Director John Carpenter squeezed off a couple of TV projects straight after Halloween
in 1978, but this was the first return to the cinema. Today, nobody would tempt the creative
pigeonholing of doing another horror movie. Most would agree Carpenter nearly sank himself
off the coast of the film's lighthouse by doing so even back then. Thank goodness a few
better scripts subsequently came his way.
Even if the back-to-back of the film's genre doesn't rankle, the inevitable similarities
in his score must. "The Fog Theme" opens on a big keyboard crashes that should
have been a church organ, before an inverted "Halloween Theme" loops round and
around. And after the completely hokey "Prologue" narration from John Houseman,
neither the film nor the album is off to a particularly engaging start.
The music really didn't help the movie, as far this reviewer is concerned. Even if there
wasn't any specific intellectual or intuitive process behind the application of Carpenter's
(and Howarth's) style in Halloween, the repetitive electronics nonetheless suited it perfectly.
Being stalked in suburbia hadn't been done before, and therefore was open to musical definition.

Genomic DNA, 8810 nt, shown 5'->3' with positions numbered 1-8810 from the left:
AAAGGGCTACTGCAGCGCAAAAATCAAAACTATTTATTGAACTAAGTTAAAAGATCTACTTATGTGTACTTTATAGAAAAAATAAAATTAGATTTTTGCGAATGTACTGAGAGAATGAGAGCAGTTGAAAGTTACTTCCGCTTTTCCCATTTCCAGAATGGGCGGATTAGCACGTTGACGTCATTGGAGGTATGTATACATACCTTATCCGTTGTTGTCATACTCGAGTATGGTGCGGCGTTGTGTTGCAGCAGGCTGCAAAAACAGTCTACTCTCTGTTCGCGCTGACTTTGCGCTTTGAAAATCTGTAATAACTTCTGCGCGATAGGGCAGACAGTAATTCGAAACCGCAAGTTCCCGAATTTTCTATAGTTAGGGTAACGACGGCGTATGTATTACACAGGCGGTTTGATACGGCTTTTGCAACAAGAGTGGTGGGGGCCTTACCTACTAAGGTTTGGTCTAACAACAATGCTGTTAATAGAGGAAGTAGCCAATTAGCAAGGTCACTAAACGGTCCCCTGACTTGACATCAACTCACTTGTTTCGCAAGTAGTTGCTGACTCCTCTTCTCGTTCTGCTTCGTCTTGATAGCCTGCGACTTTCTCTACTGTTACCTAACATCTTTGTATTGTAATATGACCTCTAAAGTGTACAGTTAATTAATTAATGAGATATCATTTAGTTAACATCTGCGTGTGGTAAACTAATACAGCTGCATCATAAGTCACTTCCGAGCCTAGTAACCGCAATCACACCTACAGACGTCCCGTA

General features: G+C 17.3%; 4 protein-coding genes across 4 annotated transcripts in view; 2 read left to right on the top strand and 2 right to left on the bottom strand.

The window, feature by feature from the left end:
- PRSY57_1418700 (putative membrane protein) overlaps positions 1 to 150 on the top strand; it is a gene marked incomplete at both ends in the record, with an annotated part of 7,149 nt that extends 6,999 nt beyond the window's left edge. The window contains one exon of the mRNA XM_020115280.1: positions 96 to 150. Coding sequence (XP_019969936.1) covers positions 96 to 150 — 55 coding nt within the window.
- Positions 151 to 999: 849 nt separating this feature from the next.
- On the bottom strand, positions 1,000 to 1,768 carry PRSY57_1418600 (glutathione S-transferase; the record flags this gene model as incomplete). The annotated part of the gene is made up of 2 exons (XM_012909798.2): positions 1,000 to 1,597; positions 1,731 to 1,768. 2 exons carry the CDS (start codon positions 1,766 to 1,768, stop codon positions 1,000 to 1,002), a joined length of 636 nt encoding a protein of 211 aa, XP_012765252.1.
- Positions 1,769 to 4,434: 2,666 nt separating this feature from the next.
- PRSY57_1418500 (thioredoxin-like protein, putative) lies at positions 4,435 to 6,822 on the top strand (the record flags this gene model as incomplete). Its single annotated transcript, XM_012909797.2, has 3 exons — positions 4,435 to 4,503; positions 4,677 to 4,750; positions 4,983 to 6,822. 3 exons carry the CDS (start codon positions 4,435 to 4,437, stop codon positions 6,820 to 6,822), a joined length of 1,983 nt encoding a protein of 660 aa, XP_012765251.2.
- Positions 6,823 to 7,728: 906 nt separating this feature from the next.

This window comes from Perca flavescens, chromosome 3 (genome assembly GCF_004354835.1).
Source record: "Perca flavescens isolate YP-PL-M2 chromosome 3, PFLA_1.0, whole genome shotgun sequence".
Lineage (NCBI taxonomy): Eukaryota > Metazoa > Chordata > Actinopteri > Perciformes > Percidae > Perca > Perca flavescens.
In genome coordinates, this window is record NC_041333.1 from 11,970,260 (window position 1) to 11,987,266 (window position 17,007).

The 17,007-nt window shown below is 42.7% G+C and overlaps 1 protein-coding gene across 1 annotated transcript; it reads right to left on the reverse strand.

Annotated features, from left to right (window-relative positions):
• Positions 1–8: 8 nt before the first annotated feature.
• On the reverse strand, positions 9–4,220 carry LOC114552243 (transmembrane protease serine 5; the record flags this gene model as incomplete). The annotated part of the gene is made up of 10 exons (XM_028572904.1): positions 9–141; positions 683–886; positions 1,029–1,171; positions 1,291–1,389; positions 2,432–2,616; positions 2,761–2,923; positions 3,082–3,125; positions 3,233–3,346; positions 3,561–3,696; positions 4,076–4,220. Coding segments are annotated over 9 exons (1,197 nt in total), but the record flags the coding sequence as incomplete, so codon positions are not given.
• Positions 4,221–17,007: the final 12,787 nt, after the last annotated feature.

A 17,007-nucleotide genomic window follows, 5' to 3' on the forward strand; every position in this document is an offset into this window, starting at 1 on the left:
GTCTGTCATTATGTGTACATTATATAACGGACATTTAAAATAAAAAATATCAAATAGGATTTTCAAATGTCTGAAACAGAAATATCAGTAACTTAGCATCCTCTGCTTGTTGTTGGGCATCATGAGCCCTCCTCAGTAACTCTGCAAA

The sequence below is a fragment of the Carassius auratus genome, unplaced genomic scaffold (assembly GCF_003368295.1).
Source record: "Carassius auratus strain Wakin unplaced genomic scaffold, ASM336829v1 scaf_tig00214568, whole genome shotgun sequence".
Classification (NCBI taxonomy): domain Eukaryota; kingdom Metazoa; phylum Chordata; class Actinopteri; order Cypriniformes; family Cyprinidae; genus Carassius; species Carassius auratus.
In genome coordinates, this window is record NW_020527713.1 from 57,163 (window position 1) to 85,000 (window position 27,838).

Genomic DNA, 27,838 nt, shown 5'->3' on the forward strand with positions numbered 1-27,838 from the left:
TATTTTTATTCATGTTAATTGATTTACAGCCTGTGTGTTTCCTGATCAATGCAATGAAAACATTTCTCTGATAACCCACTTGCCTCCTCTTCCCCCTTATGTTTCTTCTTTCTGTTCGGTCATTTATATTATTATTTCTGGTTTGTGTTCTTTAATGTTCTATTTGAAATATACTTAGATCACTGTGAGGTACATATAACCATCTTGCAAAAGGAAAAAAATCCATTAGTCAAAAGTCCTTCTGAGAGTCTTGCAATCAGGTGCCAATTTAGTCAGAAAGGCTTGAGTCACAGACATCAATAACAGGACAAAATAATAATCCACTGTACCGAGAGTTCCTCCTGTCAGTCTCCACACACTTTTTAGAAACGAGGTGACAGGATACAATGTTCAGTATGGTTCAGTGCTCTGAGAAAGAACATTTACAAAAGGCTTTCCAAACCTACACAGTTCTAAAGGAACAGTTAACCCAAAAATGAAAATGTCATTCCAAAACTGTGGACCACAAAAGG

Carpenter locked onto it straight away with what happened to be all he knew anyway.
The Fog on the other hand, was intended as an homage to the writer H.P. Lovecraft.
The film is at pains to depict itself as gothic horror. So tinkling, cyclic keyboards
really don't suit. As an example, track 6 ("The Fog") is essentially a variant
on Halloween's stalking theme, and by no means an improvement.
The thinking behind an expanded release of this album eludes me, but has one redeeming
curiosity value factor. An out-of-his-depth radio presenter interviews Jamie Lee Curtis,
and her wise-beyond-her-years answers are most illuminating.
Ian Lace says:-
I would just add though that synth scores are usually anathema for me but this one
is a lot better than most and it is certainly atmospheric and suggestive of cold swirling fogs.
John Houseman's opening narrative might be somewhat hokey but those mellifluous Houseman
tones are always a pleasure to listen to and my goodness how mature and sure of herself
the young Jamie Lee Curtis sounds in her interview. For me these two spoken tracks are
the stand-out items on this release.